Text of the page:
"You could see the look in their eyes. They just started going down. It was like tenpins. All of a sudden, six blokes just went down … It was really, really scary."
Sounds like a fun holiday, right? This is former Newcastle Knights NRL player Mark Hughes, recounting his trek to Everest Base Camp a few weeks ago. Hughes and a group of 28 trekkers were making their way to that famous Himalayan point to raise money for charity, and, you'd assume, to have a proper adventure.
And they got one. Three of their group had to be evacuated by helicopter back to Kathmandu. Several more needed oxygen tanks to fight off the worst of the altitude sickness that started slapping them down, one by one, once they got to 5000 metres above sea level.
It might seem like no big deal, getting to Everest Base Camp. After all, tens of thousands of people do it every year. It's pretty much a walk in the park. Right?
Except, it's not. There might be plenty of tourism experiences out there that seem dangerous, but really aren't: the likes of bungy jumping, or diving with sharks. They're scary, yes. But they're not properly, statistically dangerous. On the other hand, there are experiences – as the Newcastle Knights players discovered a few weeks ago – that sound like fun, and maybe even a little pedestrian, but which are properly risky. You've been warned.
Trekking to Everest Base Camp
Statistically speaking, it's unlikely that anything untoward will happen if you trek to Everest Base Camp with a reputable company and follow all of the safety precautions. However, incidents do take place, and as the Knights players discovered, altitude sickness is a serious risk once you get above 5000 metres (the Base Camp trek's highest point is Kala Patthar, at 5644m). Trekkers need to take their time acclimatising, otherwise there's serious risk here of injury or death.
See also: The best-kept trekking secret in Nepal
Riding the Death Road
The clue is in the name, really. Though a bypass has now been built for heavy traffic to avoid Yungas Road in Bolivia, meaning the so-called "Death Road" is left mostly to the bike-riding daredevils, this is still a genuinely dangerous experience, where one false move could see you careening over the side of a 100-metre cliff. It's been estimated that 300 people die every year on Yungas Road, though that figure is sure to have dropped since the bypass was put in. Still, it's scary stuff.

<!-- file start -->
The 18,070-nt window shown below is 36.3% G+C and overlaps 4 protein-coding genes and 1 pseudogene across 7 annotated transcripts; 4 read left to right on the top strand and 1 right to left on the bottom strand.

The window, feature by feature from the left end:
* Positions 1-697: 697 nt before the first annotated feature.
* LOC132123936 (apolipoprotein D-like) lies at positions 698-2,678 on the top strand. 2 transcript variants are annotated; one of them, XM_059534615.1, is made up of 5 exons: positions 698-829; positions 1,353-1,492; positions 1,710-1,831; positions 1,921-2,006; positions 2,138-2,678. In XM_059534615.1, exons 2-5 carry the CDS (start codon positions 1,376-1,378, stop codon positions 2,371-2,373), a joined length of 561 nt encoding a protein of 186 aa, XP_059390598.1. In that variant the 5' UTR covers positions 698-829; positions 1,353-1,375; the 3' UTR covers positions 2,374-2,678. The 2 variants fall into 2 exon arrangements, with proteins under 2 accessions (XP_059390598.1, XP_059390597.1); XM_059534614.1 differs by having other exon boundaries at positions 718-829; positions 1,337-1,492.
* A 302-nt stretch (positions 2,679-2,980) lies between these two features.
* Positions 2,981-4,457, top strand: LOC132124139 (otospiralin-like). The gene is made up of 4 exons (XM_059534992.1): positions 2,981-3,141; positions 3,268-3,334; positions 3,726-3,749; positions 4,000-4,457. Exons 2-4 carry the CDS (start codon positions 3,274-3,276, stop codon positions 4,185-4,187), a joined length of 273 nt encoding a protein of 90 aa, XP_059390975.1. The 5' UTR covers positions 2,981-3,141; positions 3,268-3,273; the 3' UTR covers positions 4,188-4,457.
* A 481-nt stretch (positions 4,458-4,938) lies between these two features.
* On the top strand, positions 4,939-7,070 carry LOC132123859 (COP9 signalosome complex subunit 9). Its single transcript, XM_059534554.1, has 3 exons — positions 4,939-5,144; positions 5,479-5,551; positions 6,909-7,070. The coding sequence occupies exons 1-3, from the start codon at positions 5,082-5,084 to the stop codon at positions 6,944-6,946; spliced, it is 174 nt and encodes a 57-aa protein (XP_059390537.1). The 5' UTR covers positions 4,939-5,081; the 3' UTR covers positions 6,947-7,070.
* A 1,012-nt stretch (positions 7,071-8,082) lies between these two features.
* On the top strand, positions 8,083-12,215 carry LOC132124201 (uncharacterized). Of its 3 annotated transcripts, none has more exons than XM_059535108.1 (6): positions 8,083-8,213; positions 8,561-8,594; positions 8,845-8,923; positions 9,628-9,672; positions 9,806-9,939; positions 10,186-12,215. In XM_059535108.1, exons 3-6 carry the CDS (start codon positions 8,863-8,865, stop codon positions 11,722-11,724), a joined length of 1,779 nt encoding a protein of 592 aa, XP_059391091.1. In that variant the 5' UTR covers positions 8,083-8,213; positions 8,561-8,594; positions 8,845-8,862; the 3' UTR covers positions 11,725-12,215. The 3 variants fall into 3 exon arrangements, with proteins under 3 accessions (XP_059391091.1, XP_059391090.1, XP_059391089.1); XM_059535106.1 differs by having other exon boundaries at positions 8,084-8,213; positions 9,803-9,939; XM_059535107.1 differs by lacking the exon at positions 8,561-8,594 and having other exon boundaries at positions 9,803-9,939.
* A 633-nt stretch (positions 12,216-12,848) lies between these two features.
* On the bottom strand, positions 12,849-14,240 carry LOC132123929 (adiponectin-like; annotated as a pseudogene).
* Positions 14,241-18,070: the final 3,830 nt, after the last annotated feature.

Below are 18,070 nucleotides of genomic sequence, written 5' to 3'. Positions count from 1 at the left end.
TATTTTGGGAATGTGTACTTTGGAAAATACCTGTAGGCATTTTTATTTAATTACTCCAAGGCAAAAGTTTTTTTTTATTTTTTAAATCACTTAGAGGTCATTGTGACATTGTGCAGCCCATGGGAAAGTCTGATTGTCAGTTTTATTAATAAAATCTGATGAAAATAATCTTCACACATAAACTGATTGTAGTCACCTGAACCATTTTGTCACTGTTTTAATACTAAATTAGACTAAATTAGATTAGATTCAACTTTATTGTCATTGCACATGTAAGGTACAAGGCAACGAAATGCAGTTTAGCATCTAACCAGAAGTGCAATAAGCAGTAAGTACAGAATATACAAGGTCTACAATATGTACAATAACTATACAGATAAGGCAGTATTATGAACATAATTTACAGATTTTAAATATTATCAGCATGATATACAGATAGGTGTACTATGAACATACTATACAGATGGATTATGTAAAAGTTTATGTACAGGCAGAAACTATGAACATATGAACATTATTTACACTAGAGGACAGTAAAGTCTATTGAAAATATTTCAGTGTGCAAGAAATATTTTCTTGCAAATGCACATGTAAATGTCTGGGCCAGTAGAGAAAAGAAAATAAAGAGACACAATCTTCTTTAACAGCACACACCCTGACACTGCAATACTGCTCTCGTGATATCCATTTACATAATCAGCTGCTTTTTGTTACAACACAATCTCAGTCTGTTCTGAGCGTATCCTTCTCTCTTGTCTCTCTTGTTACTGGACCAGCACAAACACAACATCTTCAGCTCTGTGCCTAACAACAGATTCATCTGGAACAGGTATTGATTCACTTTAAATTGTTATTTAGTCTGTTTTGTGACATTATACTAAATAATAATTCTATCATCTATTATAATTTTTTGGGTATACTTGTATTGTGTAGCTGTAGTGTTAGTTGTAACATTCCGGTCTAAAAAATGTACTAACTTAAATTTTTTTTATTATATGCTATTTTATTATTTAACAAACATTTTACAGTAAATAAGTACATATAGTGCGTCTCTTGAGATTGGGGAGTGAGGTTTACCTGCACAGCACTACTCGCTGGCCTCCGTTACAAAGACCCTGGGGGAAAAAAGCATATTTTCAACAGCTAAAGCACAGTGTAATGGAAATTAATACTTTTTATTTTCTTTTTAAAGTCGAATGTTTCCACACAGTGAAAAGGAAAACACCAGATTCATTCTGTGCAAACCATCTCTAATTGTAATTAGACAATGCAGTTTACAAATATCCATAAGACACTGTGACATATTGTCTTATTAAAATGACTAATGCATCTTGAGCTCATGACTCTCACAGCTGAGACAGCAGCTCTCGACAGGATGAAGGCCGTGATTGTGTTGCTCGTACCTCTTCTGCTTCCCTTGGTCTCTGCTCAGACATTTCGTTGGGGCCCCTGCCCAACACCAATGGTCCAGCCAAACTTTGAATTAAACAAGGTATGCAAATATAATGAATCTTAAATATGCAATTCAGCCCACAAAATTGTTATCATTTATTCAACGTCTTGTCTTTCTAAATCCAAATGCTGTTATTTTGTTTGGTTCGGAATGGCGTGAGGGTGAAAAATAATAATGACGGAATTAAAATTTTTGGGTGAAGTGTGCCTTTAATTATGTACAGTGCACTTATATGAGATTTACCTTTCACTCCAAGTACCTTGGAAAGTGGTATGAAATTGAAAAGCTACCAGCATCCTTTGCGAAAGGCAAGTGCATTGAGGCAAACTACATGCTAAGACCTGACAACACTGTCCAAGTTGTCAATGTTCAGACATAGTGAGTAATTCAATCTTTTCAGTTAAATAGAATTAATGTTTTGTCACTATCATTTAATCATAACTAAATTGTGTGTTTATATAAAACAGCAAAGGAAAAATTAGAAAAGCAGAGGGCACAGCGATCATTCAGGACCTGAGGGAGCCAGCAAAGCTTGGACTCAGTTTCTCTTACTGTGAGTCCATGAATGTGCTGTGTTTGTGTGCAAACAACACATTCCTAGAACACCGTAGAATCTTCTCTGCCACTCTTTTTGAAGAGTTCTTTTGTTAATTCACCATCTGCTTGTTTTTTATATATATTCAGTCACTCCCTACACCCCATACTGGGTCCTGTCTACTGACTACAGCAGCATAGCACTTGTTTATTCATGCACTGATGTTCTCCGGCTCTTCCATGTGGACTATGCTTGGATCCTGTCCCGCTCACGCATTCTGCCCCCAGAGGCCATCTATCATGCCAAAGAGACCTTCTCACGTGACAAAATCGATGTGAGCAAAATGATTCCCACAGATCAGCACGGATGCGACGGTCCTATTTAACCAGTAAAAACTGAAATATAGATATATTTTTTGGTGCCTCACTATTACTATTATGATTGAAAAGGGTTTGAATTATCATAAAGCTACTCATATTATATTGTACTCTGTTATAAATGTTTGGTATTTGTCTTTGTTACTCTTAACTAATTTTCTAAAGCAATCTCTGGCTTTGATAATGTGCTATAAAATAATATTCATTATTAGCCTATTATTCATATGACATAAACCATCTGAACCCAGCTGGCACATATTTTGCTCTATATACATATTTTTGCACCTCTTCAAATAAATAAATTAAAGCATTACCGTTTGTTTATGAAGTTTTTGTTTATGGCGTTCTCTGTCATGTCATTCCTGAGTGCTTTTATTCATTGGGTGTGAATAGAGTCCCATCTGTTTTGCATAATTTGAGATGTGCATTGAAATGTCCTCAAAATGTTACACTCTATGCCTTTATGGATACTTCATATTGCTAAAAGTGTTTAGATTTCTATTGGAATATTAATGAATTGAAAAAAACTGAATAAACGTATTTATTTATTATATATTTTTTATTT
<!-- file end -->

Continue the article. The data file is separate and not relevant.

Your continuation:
Running with the Bulls
As Pamplona's San Fermin Festival becomes more popular with tourists, so the dangers increase for those planning to run with the bulls. Deaths are uncommon – only 13 people have died in the last 100 years – but serious injuries happen all the time. During the last festival, hundreds of people, including plenty of tourists, were hospitalised after being gored by bulls or trampled by fellow runners. Pamplona's narrow alleyways weren't designed for so many people, and so many bulls. This is one seriously dangerous way to spend a holiday.
Taking a helicopter flight in Hawaii
You'll see some of the world's most spectacular scenery from the window of a helicopter during a joy flight over Hawaii's volcanic islands. You'll also, however, possibly see your life flash before your eyes: there were several high-profile, fatal helicopter accidents in Hawaii during the 1990s and 2000s. The last incident was in 2011, when five people were killed after a Blue Hawaiian tour helicopter crashed on the island of Molokai. Hawaii has now, however, gone six years incident-free.
See also: A spectacular way to see Hawaii
Though it's regarded by many as a fringe sport practised only by lunatics, BASE jumping – leaping off a cliff, or a bridge, or a tower with a parachute on – is a completely legal activity in many parts of the European Alps, and Norway, making it a legitimate travel pursuit. It's also, of course, extremely dangerous: BASE jumpers have a fatality rate 43 times higher than skydivers, and it's widely considered one of the most hazardous recreational pursuits on the planet. Still, it does look fun.
Any ski trip
There's a reason you have to pay so much more for travel insurance if you're going skiing or snowboarding: this is a genuinely dangerous pursuit. While fatalities are rare, injuries are most certainly not – sprains, strains, breakages and dislocations happen on an alarmingly regular basis at ski resorts across the world. That's not to say you shouldn't do it. Just understand that it is inherently risky.
What do you think are the riskiest tourism experiences? Has anything ever gone badly wrong for you on your travels?